Primary cilia are highly conserved sensory organelles that extend from the surface of almost all vertebrate cells. The importance of cilia is evident from their involvement in many diseases, called ciliopathies. Primary cilia contain a microtubular axoneme that is used as a railway for transport of both structural components and signaling proteins. This transport machinery is called intraflagellar transport (IFT). Cilia are dynamic organelles whose presence on the cell surface, morphology, length and function are highly regulated. It is clear that the IFT machinery plays an important role in this regulation. However, it is not clear how, for example environmental cues or cell fate decisions are relayed to modulate IFT and cilium morphology or function. This chapter presents an overview of molecules that have been shown to regulate cilium length and IFT. Several examples where signaling modulates IFT and cilium function are used to discuss the importance of these systems for the cell and for understanding of the etiology of ciliopathies.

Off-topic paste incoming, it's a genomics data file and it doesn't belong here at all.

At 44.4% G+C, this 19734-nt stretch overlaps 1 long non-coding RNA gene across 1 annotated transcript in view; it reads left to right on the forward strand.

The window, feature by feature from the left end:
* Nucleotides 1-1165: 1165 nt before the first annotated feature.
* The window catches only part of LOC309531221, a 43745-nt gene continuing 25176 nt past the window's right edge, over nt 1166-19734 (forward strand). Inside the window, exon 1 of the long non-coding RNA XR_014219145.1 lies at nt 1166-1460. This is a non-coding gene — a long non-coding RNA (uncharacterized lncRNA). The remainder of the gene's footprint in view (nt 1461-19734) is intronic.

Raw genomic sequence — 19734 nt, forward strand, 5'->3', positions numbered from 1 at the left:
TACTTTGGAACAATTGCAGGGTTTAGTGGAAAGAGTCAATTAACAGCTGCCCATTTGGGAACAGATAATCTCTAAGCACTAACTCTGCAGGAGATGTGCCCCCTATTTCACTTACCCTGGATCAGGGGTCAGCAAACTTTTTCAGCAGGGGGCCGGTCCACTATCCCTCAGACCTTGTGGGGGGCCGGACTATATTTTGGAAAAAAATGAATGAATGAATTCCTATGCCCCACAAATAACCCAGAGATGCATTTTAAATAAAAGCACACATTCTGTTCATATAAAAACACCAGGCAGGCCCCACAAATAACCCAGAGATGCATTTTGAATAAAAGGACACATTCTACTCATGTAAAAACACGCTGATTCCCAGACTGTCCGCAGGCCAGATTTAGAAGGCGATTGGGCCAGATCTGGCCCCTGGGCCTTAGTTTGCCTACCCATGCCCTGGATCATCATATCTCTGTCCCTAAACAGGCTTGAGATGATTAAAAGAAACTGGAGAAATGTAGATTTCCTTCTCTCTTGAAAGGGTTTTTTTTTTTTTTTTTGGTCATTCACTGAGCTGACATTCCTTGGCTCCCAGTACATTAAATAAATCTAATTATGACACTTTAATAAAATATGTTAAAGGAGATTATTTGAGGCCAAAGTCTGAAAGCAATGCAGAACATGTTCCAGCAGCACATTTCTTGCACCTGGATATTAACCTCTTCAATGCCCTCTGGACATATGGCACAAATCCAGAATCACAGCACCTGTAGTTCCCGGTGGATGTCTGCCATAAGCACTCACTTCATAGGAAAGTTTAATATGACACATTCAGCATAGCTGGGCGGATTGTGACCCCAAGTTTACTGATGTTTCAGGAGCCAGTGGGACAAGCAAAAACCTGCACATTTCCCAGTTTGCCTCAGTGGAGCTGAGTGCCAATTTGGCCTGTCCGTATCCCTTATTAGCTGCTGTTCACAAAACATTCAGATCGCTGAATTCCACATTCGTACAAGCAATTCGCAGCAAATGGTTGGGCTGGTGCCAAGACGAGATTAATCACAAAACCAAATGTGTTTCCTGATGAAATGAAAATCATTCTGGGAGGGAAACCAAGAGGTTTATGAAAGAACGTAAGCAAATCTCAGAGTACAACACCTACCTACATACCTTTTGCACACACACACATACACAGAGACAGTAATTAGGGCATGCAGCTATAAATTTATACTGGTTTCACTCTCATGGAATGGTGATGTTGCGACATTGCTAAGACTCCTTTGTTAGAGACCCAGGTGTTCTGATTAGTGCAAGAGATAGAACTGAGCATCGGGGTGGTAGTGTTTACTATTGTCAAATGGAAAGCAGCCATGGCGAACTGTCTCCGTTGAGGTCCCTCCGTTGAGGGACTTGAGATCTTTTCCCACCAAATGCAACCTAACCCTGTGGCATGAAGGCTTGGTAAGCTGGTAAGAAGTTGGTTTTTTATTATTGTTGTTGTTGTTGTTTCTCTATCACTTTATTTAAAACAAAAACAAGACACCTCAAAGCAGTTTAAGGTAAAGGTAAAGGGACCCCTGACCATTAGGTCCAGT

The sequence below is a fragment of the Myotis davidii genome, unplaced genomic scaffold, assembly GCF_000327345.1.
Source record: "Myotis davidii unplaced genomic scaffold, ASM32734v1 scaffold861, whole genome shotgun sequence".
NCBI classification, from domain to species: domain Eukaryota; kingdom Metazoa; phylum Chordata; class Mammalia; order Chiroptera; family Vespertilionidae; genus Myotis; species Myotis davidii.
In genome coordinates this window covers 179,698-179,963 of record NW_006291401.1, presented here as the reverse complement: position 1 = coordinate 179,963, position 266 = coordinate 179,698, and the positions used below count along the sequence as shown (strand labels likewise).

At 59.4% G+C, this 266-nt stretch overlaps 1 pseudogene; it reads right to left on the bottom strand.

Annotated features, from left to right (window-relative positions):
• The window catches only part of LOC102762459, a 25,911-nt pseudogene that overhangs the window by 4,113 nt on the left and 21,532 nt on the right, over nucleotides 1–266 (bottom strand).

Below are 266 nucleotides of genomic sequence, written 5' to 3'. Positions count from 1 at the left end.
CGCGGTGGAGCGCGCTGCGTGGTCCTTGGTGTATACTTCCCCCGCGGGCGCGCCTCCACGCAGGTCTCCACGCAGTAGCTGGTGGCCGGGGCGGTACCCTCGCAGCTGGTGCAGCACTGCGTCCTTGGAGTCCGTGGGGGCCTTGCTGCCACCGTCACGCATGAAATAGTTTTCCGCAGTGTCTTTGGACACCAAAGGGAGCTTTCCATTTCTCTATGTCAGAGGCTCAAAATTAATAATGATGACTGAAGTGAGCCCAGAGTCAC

|Number of pages
|International review of cell and molecular biology, vol 303
|Published - 2013
- EMC MGC-02-13-03